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The space embodied the theme of change: temporary lighting hung spider-like from the ceiling, dust masks peppered the walls, and tidelines of new paint moved across exposed plaster. The films were projected onto hanging pieces of translucent plastic sheeting – tools of the construction site put to work catching light rather than plaster dust. The piece itself also spoke of change; by assimilating archival recordings and Super-8 film into this digital creation, Jones repeatedly moved between the age of analogue and digital, weaving strands of Redruth’s past and present tightly together into a new vessel. 


Around the corner from Auction House, another film was spilling out of its frame, also with the assistance of some unconventional percussion. CLUSTER was a collaboration between artists Naomi Frears, Alice Mahoney, and artist-musician SJ Blackmore. The film, made by Frears, was composed of footage from around Redruth – observations of the everyday remixed to accentuate their repeating rhythms: the clocktower striking the hour, clouds moving overhead, bins being collected, neighbours returning with shopping, schoolchildren walking home. A selection of sculptures made by Mahoney, which also featured in the video, sat in front of the projection – the pit band before the stage, theatrically lit and played percussively by small automated drumsticks throughout. This partnership was underscored by Blackmore’s soundtrack, which combined sounds from this alternative orchestra with those from the film, distorted and woven together – an ambient bed of sound to fall into and dreamily watch the show.


There was a domesticity to CLUSTER, an exploration of the accumulation of daily routines and the clusters of detritus they build around them. As opposed to Core’s heavy industrial rave, industry here was domestic: a gentle metronome, a reminder of time’s insistent ongoingness. Nonetheless, these mundane repeating rhythms, small as they were, still built to a crescendo – tiny strata building to the monolith.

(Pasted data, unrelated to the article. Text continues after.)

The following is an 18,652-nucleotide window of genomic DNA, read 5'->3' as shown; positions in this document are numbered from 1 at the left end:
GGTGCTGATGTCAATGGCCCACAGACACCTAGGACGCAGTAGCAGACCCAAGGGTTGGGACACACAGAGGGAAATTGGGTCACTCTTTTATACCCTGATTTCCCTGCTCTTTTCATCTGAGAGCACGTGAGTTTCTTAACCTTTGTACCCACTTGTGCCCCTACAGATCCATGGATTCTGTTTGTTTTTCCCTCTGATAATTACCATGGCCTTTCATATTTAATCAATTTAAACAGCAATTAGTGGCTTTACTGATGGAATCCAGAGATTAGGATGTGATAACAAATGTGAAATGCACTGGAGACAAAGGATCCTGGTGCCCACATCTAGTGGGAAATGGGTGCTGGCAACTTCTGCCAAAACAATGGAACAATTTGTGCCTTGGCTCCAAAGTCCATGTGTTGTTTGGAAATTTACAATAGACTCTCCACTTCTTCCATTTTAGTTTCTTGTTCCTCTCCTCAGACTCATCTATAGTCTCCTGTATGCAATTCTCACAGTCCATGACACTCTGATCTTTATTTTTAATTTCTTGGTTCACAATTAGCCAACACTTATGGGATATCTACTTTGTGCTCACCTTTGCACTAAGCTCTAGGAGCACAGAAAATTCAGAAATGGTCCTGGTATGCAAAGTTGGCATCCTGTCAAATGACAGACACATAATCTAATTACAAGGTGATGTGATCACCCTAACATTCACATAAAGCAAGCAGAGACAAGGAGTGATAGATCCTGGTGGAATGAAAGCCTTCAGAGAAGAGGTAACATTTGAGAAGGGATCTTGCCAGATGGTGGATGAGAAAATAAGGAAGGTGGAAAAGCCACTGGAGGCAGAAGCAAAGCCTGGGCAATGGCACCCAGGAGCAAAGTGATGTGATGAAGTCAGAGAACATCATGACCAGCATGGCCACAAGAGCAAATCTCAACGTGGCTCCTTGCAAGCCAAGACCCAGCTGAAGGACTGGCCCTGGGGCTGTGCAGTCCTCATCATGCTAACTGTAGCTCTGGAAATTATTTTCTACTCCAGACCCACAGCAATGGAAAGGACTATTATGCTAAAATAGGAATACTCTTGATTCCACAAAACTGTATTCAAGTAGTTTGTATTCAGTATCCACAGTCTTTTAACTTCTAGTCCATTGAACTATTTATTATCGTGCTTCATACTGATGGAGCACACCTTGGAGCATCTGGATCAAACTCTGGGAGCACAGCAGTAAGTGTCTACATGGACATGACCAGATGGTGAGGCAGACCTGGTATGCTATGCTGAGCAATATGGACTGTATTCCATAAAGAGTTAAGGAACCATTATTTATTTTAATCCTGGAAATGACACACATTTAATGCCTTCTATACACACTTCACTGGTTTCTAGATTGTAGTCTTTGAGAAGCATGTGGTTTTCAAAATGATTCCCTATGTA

From the local commutes of Redruth’s contemporary inhabitants to the formation of tin lodes in the (not-yet-)Cornubian batholith millions of years ago, Core, Spill, and CLUSTER cut a cross-section through the town’s ever-accumulating histories. The passing of days, seasons, and eras were folded into each work, all to be unearthed over the course of a 21st century weekend – time stretching and compressing, soaking into the land, new rhythms overlaying old rhythms.

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Anna Harris is an artist, curator, and podcaster based in West Cornwall. Since graduating from Falmouth School of Art in 2022 she has worked on projects at Tate St Ives, CAST, and the Eden Project, as well as assisting with the production of Flamm.


Flamm is a visual art-led festival that brings internationally and nationally important work to Cornwall, enables ambitious new work by locally-based artists and engages communities and visitors in its multi-layered programme. For its pilot year, Flamm was based in Redruth and took place over the weekend of 21-22 October 2023, and we are currently working towards the next festival in Bodmin in Autumn 2025. Flamm is part of Creative Kernow.